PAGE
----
Willie Davis & Jerry Kramer couldn’t have grown up any different. Davis’ life came from segregated Texarkana, Arkansas. Kramer grew up in small town Montana with no African-Americans in his hometown.
Yet they became fast friends, best of friends, and the Packers and Pro Football Hall of Famers even became the second group of interracial roommates in NFL history.
“A principled human being. A beautiful guy. A consistent guy, the same guy at 70 that he was at 42, 35 or whatever. A very special human being,” Kramer told WTMJ’s Erik Bilstad shortly after the news came of Davis’ passing at 85 years old.
“I had a room at the Davis home in Santa Monica, Calif. for about 20 years called the Kramer Suite. When I’d go to California, I’d stay with Mr. Davis. I’d do whatever I had to do, go to dinner, tell stories, BS…just enjoyed being around him and his company.”
Both Davis, a defensive end, and Kramer, an offensive guard, grew up in working-class conditions – but Davis faced racism Kramer never had to, or even was aware of in his own personal experience.
“I didn’t know African-American people very well when I came to Green Bay. I had never been in a town where African-American people lived. The town I grew up in was a little town in Montana in the prairie, about 200-300 people, and then in a town in northern Idaho of 2,000 people. I really didn’t know how to get along with an African-American. Never really talked much to them. Never had a friend,” he said.
“Willie and I played together a year or so before we had a chance to talk. We were out in Los Angeles playing the Rams at the end of the season. The All-Pro team was about to be announced at the end of the year. I had never spoke to Willie. He had never spoke to me, but we appreciated each other. He was a ballplayer, a positive impact on the team…he was our team captain. Just didn’t know him.”
Then, a simple locker-room conversation ensued about both being All-Pro in 1961.
“That was the beginning of a mutual admiration society. We both spoke the same language. A hard-working guy, fundamentally sound, educated, polite, congenial, just a hell of a pal.”
A pal on the fishing hole. A pal on the ski slopes, or at the pub. But not on the golf course, as “‘ ‘the Doctor’ didn’t play much golf.”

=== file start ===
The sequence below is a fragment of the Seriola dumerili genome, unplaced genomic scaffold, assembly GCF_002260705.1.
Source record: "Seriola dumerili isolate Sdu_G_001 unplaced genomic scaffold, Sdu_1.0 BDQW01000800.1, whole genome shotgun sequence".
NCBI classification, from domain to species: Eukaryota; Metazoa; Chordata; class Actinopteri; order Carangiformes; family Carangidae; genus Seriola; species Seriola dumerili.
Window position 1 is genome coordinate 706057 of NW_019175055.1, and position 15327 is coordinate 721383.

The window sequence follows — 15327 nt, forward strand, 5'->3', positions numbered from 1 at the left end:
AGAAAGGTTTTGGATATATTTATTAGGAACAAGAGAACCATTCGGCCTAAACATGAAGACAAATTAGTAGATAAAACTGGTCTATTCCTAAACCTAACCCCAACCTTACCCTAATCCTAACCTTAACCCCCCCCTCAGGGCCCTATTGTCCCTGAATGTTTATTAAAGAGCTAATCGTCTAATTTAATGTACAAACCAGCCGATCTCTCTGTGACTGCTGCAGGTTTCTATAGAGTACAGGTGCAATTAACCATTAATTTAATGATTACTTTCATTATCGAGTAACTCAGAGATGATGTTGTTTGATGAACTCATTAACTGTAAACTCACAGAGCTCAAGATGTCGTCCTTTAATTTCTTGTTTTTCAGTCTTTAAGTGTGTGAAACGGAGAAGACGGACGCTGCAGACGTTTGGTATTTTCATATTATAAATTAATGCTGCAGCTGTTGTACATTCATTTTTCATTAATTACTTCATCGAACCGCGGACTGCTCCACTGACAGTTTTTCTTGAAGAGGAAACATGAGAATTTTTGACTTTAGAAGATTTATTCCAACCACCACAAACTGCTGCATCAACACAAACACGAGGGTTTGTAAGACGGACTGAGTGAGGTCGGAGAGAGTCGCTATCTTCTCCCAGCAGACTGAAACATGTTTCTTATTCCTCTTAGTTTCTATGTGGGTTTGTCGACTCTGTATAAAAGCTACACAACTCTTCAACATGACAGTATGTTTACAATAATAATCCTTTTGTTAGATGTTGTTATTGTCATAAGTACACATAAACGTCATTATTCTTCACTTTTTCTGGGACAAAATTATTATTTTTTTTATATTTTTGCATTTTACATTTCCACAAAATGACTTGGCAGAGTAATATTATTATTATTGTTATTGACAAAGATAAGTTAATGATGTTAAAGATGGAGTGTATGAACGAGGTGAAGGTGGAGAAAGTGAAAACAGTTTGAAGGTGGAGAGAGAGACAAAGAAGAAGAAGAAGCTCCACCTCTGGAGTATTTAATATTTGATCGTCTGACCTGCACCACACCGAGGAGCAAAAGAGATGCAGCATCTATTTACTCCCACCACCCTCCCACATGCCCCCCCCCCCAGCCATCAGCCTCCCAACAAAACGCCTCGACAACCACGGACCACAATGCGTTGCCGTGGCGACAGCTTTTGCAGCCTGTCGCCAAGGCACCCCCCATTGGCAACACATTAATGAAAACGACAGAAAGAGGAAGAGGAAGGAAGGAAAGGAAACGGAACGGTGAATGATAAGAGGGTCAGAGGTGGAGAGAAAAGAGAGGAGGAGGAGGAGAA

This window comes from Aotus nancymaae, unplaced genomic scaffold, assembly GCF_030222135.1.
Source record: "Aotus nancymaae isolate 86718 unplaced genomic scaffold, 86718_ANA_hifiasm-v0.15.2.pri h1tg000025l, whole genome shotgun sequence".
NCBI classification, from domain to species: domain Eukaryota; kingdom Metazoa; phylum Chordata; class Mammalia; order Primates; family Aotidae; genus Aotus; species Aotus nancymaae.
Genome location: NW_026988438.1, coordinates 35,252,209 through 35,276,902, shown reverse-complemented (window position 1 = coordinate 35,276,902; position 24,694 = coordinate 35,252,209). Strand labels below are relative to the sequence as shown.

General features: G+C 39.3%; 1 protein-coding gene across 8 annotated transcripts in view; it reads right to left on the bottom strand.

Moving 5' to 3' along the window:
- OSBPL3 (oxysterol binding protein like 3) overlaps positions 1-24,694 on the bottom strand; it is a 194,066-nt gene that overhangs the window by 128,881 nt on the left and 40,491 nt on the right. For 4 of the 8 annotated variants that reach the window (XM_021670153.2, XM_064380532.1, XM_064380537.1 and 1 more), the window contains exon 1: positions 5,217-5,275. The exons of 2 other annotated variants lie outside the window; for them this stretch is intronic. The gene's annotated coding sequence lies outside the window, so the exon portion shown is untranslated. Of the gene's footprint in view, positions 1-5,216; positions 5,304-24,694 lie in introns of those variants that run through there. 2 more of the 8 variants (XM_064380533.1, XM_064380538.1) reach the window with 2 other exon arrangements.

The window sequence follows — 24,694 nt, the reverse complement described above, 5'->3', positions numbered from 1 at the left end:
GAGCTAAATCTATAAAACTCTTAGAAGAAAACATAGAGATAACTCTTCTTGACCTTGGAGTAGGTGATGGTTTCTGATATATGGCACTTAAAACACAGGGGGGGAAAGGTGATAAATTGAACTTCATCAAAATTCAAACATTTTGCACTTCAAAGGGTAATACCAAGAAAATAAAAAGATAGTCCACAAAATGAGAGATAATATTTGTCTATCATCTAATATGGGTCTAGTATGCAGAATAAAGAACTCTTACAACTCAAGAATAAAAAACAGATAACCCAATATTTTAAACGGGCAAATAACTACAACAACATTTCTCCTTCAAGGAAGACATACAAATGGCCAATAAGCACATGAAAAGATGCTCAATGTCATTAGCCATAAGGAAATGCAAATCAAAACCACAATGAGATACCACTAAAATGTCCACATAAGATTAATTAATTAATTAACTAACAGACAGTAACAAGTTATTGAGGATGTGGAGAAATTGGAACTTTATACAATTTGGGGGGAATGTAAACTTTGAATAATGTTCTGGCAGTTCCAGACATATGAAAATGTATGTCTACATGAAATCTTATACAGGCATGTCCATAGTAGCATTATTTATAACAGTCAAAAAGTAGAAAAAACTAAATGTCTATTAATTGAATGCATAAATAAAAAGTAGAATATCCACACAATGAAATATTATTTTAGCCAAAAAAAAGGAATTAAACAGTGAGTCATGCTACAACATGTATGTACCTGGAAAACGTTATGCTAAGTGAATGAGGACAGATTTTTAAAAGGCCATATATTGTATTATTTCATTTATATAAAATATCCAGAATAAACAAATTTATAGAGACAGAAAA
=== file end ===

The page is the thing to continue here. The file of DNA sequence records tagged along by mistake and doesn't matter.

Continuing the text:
Yes, Willie Davis – one of the NFL’s great defensive ends – was nicknamed Dr. Feelgood.
“We would get together before practice on the field. We’d straggle down to the field and run three laps and then we’d stop and have 10-15 minutes to catch our breath, visit, BS a little bit,” Kramer reminisced.
“There’s a circle of us standing there one day, 10-12 guys. Willie game walking up like a rooster. He was throwing his feet out behind him, like he was scratching the ground. He was walking, prancing, just doing the rooster walk. He said ‘All the girls call me the Doctor.’ He did a little walk for us. Somebody asked, ‘Why do they call you the doctor?’ (He said) ‘Because I make them feel so good.’ At that moment, Willie Davis became ‘Dr. Feelgood.’ “
Behind the congenial personality of the Packers’ defensive captain was an incredibly sharp mind, someone who destroyed the stereotypes of African-Americans in so many different facets of life.
“If you grew up ignorant about the African-American people, Willie was a wonderful example. He made you realize they’re as smart as you were, as thoughtful as you were, sometimes smarter than you were, and they were very capable. It changed my whole appreciation,” Kramer said of the All-Pro who achieved a Masters degree from the University of Chicago, then owned multiple businesses from beer distributorship to broadcasting.
“He understood where he wanted to go, and he understood what the price was…and (was) disciplined enough to make it happen.”
Kramer said that Davis became part of the Hall of Fame guard’s true inner circle in life, a spot that lasted for six decades.
“He was one of my five friends of my life, people I would call my best friends, guys I loved and wanted to be with, hang out with and did associate with,” said Kramer.
“He was one of my guys.”